By Debbie Gregory.
Since September 11, 2001, the United States military has taken on enough members in its ranks to sustain their campaigns in Iraq & Afghanistan. This includes the defense of U.S. borders & territories, and maintaining a presence on land, at sea and in the air for the rest of the world. Now that the U.S. is nearing the conclusion of 12 years of war, the swollen military ranks are being trimmed down. The men and women who dutifully wore their American Flag patches on their uniforms have begun to flood the already challenged job market. The government expects one million Veterans will be looking for civilian jobs within the next five years.
In 2011, President Obama challenged employers to hire 100,000 Vets by the end of 2013. The president’s call to arms inspired many employers to make it a point to hire Veterans. The president’s goal was reached in August, 2013, with 125,000 Vets finding employment.
In a continuing effort to ensure that newly discharged Vets find employment, it is vital for employers to know that there are incentives for companies who hire Veterans. Under the American Jobs Act, companies can qualify for tax credits if they hire Veterans. The Returning Heroes Program can give an employer a tax credit of up to $5,600 for hiring an unemployed veteran. The Wounded Warrior Program offers employers a tax credit of up to $9,600 for hiring an unemployed veteran with a service-connected disability.
And as of August, 2013, 200,000 private companies that have contracts with the government were required to demonstrate that they were making an effort to hire Vets, or else they may have jeopardized their contracts. With a projected goal of having eight percent of government contractors and subcontractors be comprised of Veterans, many companies have their own initiatives in these measures, coming up with their own campaigns to hire Veterans.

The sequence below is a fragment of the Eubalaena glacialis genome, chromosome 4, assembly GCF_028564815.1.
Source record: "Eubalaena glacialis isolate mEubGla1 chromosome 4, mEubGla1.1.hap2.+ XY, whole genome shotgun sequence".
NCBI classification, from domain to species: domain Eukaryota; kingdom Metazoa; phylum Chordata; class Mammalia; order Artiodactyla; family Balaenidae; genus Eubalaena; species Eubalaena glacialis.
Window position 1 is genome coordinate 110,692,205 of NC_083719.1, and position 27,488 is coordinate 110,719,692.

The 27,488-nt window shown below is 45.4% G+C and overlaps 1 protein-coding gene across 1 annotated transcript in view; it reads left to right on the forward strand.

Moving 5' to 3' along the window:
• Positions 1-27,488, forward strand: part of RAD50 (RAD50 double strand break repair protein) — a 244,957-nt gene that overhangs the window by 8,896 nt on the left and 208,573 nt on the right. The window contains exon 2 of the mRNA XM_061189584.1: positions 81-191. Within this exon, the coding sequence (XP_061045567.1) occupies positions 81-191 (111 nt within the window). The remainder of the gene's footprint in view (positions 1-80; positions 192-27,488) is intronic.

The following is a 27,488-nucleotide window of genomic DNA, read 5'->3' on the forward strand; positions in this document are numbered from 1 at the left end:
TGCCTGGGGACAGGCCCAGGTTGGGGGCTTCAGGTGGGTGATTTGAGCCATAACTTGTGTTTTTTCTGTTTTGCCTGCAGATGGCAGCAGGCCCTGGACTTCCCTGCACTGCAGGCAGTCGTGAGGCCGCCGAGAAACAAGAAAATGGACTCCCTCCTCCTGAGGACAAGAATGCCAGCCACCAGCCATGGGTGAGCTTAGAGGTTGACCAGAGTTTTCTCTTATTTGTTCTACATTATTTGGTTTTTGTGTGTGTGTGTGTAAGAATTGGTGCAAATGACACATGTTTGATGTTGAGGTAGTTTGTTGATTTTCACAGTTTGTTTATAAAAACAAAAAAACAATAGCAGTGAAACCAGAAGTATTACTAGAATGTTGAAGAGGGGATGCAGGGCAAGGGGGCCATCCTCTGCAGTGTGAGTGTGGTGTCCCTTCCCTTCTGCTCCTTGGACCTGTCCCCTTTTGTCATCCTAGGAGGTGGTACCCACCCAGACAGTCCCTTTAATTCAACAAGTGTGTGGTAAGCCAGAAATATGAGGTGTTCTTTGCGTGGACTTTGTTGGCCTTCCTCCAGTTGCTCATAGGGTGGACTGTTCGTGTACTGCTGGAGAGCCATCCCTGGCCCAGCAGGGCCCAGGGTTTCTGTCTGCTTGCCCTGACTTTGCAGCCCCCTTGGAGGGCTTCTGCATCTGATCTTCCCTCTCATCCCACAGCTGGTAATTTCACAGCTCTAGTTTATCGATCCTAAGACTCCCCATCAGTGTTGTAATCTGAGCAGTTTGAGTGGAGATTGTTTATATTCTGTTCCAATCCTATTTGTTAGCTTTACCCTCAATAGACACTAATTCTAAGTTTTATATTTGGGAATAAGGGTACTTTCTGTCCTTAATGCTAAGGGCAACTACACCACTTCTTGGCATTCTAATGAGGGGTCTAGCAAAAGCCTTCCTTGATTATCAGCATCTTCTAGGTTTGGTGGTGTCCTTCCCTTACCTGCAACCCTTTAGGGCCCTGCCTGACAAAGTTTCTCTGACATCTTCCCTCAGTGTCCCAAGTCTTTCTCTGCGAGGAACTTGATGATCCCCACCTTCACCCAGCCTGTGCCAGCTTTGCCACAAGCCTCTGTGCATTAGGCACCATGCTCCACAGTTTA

Veterans who held positions before they enlisted may also seek to get their old jobs back. The Uniformed Services Employment and Reemployment Rights Act (USERRA) protects individuals in the armed forces who leave their employment to serve in the military and return with an honorable discharge. In order to seek re-employment, the veteran must apply for reinstatement within 180 days following the end of service.
USERRA makes provisions for Veterans to be restored to the job and benefits level they would have achieved had they not left their employment for military service. If that is not possible, the service member must be provided with a comparable job. The act also states that returning service members cannot be fired without cause for a period of six months to a year (depending on their length of service) after they return to a job they held previously. For this period of time, they are exempt from “at will” employment standards.
Under USERRA, Veterans are protected against discrimination based on past or present military service in decisions regarding hiring, re-employment, retention in employment, promotion or any other employment benefits. Also, if the returning Veteran is disabled, then the employer must provide reasonable accommodations under the Americans with Disabilities Act.